That would leave other greats like South Africa’s Hashim Amla, Sri Lankan legend Tillakaratne Dilshan, Pakistan’s Saeed Anwar, and, of course, Gayle as bystanders.

According to the SportsMax Zone, Sharma and Tendulkar are also the best it could come up with from the shortlist of 12, of course, the Zone did not do the culling of the herd the panel did yesterday.

For the unitiated, Rohit Sharma has scored as many ODI double hundreds as there are people who have scored them, while Tendulkar is by far and away, the heaviest ODI runscorer in the history of the sport and their picks may be hard to disagree with.

Unless, of course, you’re a Fanalyst.

Fanalysts have, so far, chosen Chris Gayle as one of their two openers and have also disagreed with the choice of Tendulkar to be the man to join him, instead going for Sharma.

Tendulkar, is at this point, the reserve option for the Fanalysts, but that could all change.

Have your say in the conversation by going to SportsMax.tv and clicking on the banner, or following the link here.

The West Indies are set to play Australia in three T20 Internationals in October, Cricket Australia has announced.

The Ultimate XI ODI Edition’s discussions have started with a bang, as George Davis of the SportsMax Zone and the selection panel got into it over who should make the final six from the shortlist of openers.

There wasn’t much opposition as the Panel cut the West Indies’ Desmond Haynes from the shortlist on the first day, neither was there much of a stir when Matthew Hayden, the man who starts as opener in the Ultimate Test XI, was asked to go.

There were, however, a few ripples when Adam Gilchrist, a man who has three World-Cup-winning innings under his belt, was told he didn’t stack up well enough to make the final six players to be discussed on the Zone today.

However, major rifts developed when Sanath Jayasuriya did not find favour with two of the three panellists.

With two-thirds objecting to his appearance in today’s final, Jayasuriya had to go.

According to the voting so far, the panel, despite George Sylvester Davis’s appeals for a reconsideration, have called it right when it comes to Jayasuriya.

The Fanalysts don’t seem to think as much of Tillakaratne Dilshan or Hashim Amla as does the panel though, as they have Sourav Ganguly, Gilchrist, Haynes, and Jayasuriya, joining those two in the bottom six. The Fanalysts have also added New Zealand’s Martin Guptill to the list of those they don’t think can make it. Haynes and Gilchrist are in a statistical dead heat for one of the bottom six places.

Now here’s the truth about Jayasuriya. In partnership with Romesh Kaluwitharana, Jayasuriya is the man that made the massive totals of ODIs today possible. Thumping the ball to all parts of the ground in the first 15 overs, Jayasuriya made the work of his middle-order that much easier, as they could afford to run singles and keep the scoreboard ticking over with the expectation that normal batting would give them big scores.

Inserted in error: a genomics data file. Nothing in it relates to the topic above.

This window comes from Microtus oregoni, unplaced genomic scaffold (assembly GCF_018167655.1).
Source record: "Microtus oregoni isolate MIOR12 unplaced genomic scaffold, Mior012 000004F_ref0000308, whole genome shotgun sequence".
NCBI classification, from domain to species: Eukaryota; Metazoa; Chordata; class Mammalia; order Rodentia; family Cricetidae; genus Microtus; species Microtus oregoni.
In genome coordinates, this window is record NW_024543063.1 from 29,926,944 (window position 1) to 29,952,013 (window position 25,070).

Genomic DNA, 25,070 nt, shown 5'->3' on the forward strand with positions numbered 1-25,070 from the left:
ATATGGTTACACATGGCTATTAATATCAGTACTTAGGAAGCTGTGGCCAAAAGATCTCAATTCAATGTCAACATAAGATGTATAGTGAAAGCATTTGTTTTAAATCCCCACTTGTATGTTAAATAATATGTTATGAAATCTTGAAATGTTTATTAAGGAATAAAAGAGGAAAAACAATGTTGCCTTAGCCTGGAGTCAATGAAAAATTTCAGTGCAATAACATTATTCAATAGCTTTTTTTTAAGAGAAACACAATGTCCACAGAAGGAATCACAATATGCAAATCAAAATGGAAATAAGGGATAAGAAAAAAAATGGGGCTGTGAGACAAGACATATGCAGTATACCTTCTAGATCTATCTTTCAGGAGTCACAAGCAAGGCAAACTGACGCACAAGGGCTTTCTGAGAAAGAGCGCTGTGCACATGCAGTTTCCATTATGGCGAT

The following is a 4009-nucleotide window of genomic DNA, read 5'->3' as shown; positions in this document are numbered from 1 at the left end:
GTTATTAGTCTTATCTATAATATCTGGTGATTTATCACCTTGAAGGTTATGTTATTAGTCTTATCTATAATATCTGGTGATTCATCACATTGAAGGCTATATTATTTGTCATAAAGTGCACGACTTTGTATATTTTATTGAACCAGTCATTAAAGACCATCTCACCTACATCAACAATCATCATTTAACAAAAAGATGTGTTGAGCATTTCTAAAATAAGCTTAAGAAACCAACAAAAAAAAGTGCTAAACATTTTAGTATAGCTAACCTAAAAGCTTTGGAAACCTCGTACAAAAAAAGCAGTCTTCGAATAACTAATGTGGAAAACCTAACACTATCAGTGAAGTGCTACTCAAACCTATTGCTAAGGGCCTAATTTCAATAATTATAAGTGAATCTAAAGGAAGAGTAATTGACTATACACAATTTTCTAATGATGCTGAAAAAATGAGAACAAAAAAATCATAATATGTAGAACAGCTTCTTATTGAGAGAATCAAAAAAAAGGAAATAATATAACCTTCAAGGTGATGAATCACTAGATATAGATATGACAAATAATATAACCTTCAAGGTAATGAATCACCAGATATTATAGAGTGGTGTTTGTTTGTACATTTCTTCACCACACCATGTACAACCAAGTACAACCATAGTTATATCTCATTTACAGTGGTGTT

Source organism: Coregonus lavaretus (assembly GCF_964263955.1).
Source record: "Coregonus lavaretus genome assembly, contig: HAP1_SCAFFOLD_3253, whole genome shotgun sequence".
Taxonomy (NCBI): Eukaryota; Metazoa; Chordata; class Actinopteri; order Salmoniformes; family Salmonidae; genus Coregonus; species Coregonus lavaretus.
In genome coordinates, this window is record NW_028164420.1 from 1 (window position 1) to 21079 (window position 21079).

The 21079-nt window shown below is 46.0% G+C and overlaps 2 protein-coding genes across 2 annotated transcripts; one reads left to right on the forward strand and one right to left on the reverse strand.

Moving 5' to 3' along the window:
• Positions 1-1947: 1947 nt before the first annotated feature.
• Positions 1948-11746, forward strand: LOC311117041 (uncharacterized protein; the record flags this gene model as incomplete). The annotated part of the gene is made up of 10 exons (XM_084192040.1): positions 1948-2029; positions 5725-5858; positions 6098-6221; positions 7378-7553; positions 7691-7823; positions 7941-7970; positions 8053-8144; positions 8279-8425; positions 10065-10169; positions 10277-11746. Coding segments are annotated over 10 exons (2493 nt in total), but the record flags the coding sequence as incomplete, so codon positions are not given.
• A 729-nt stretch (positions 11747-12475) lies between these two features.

Now, if you believe, like I do, that there are some crazy Fanalysts out there, you can help change the conversation with your vote.

Fanalysts votes count heavily in deciding who makes the cut as the group holds the largest percentage weight when the votes are tallied.

The panel’s decision counts for 30 per cent of votes, while the Zone gets another 30. The Fanalysts benefit from a 10 per cent bump, giving you real sway in the conversation.

To vote for your Ultimate XI go to SportsMax.tv and click on the banner or go straight to this link.

Former Windies bowler turned commentator Ian Bishop has heaped high praise on the current India pace attack, drawing comparisons to the relentless West Indies bowling units of the 1970s and 80s.

With a line-up that included the likes of Andy Roberts, Michael Holding, Joel Garner, and Colin Croft, the West Indies team of that era became a nightmare for opposing batsmen.  The four-pronged bowling attack was relentless but also possessed some skill to go along with sustained aggression.

Despite initially being known for producing top-class spinners, India has in recent years produced a fearsome pace bowling attack of their own.  The likes of Mohammed Shami, Ishant Sharma, Umesh Yadav, Jasprit Bumrah, and Bhuvneshwar Kumar, have proved capable of rattling even the best batting line-ups around the globe.

Bumrah has arguably been the pick of the pack and has developed a reputation for terrorizing opposing batsmen with pace and movement, despite a relatively short run-up.  Ironically, it was the West Indies that were rocked back by the bowler last year when he put on an outstanding display during a series between the teams, particularly during a Test match at Jamaica’s Sabina Park.  Bumrah returned outstanding figures of 6-16 from 9.1 overs - including just the third Test hat-trick by an India bowler.